In any event, the plaintiff's October 13 affidavit does not support reconsideration of the denial of the motion for a preliminary injunction. The exhibits do not demonstrate that the plaintiff was terminated because of any complaints to the SEC or because of any perceived or actual disability. The exhibits also do not support the plaintiff's claim of irreparable injury and they do not show, as the plaintiff contends, that Rosenblatt submitted a false affidavit.
The plaintiff argues that the Court erred in concluding he had not shown irreparable harm because the Court overlooked the fact that he was forced to retake his licensing exams and cannot do so without employment in the securities industry. This is simply a new argument never raised before by the plaintiff, and therefore cannot be the basis for a motion for reconsideration. See Torres, 672 F. Supp. 2d at 348; Frieson v. City of New York, No. 11-CV-4611 (JGK), 2012 WL 2102055, at *1 (S.D.N.Y. June 11, 2012). In any event, this injury is not irreparable because the plaintiff can take the exam at any time he is employed in the securities industry.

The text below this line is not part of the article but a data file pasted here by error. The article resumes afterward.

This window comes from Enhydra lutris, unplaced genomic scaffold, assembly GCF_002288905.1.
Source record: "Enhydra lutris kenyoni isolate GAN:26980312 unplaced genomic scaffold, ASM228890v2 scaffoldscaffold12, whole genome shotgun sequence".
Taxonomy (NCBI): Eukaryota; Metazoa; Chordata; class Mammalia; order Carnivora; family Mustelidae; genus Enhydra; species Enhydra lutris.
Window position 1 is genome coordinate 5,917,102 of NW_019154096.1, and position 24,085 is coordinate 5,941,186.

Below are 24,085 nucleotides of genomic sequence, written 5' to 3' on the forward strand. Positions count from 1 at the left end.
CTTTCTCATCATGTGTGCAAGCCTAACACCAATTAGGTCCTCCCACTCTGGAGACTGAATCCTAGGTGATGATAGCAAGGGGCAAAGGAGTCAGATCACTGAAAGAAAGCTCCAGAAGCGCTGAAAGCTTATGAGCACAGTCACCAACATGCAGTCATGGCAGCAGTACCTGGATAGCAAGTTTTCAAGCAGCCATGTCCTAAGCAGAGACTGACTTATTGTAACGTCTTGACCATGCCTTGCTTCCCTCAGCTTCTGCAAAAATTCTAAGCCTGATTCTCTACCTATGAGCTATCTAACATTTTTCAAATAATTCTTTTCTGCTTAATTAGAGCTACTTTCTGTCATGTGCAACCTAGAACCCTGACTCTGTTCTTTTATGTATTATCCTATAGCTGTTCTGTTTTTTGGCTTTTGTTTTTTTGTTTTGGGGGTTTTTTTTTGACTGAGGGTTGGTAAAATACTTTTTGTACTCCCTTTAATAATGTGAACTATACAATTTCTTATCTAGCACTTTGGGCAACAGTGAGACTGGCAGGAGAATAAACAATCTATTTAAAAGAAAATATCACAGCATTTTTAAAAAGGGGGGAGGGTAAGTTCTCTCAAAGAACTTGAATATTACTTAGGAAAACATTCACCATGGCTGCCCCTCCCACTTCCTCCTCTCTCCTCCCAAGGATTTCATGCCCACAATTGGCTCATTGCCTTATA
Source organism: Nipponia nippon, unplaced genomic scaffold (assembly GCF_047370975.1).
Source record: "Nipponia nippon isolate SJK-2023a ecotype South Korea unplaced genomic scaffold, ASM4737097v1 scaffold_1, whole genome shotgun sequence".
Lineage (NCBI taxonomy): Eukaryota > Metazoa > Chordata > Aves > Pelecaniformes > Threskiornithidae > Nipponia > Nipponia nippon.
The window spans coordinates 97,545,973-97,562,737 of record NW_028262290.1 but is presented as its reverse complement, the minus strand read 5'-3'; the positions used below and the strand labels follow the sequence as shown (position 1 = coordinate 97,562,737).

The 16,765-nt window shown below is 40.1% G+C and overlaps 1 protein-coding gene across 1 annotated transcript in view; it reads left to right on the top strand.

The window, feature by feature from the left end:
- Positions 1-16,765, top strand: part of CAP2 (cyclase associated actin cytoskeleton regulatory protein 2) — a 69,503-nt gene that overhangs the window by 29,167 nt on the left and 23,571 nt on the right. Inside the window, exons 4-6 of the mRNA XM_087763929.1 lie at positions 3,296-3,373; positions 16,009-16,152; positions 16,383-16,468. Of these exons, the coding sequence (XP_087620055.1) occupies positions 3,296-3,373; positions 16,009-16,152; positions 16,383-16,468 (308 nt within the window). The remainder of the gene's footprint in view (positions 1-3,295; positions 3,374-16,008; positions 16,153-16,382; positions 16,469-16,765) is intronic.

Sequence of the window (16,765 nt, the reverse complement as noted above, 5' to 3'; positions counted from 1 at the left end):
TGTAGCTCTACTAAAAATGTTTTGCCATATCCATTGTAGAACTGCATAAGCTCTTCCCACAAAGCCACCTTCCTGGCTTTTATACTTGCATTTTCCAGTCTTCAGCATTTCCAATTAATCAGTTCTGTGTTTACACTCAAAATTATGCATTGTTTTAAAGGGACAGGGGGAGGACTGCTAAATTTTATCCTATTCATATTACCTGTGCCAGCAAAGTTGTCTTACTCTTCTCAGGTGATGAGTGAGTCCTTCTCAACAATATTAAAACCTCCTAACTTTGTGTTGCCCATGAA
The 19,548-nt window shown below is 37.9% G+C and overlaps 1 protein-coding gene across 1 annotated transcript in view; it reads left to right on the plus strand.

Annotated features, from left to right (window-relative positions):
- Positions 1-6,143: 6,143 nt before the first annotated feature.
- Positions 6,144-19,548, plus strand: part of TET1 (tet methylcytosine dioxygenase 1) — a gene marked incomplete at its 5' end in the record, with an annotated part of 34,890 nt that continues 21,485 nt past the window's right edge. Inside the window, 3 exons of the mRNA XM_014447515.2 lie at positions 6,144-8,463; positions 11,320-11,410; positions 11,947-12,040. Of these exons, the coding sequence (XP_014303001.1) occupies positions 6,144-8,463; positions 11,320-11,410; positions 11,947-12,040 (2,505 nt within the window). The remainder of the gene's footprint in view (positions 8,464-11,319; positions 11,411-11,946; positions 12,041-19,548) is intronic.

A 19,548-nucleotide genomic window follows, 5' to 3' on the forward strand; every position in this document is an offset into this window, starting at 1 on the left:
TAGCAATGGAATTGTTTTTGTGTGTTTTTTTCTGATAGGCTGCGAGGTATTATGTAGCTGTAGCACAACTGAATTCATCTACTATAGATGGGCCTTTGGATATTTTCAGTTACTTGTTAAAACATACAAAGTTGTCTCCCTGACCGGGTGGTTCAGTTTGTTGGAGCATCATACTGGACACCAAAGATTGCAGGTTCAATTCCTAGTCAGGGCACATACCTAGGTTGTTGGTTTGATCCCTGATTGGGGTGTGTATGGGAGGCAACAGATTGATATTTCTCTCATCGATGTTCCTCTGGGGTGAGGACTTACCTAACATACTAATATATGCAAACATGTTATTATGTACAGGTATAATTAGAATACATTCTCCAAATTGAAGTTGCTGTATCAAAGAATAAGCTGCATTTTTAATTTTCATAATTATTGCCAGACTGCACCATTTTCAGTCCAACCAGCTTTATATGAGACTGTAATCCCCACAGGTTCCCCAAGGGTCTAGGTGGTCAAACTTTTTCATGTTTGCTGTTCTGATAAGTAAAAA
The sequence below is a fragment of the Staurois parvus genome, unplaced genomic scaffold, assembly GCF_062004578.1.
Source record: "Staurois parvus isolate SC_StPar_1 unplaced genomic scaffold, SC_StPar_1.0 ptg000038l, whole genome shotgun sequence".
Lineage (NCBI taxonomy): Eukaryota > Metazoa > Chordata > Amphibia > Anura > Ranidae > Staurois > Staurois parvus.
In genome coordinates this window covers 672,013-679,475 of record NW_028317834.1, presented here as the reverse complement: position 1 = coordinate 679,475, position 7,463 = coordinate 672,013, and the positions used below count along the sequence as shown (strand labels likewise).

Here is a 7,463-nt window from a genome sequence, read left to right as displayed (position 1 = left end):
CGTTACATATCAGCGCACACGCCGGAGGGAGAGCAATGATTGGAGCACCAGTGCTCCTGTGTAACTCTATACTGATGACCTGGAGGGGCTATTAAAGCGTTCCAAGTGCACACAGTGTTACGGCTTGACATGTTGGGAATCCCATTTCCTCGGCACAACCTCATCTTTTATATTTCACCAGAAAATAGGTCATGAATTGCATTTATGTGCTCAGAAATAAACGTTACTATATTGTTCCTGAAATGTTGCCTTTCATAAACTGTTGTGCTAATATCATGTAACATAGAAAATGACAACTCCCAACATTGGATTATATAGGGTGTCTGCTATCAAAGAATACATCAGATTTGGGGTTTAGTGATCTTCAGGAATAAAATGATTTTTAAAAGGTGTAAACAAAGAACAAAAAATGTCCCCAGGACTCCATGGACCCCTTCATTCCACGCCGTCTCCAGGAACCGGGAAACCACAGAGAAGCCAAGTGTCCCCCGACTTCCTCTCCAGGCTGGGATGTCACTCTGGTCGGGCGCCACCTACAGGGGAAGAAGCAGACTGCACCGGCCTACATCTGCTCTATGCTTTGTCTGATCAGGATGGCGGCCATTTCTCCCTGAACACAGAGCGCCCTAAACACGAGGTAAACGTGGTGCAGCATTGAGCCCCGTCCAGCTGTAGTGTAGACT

The plaintiff also argues that the Court overlooked his allegation that his FINRA U-5 certificate was withheld for 84 days before he received it. The plaintiff first made this allegation in his reply to the RSI Defendants' opposition to preliminary injunction. (ECF No. 156 at 20.) Other than the plaintiff's own testimony, the evidence at best shows that the U-5 was filed with FINRA on October 12, 2012, and that the plaintiff requested a copy in January, 2013. That the plaintiff requested and received a copy in January, 2013 does not disprove that a copy was sent to him on or about October 12, 2012. Even if proven, this is a past injury that would not justify injunctive relief. See Buckingham Corp. v. Karp, 762 F.2d 257, 263 (2d Cir. 1985).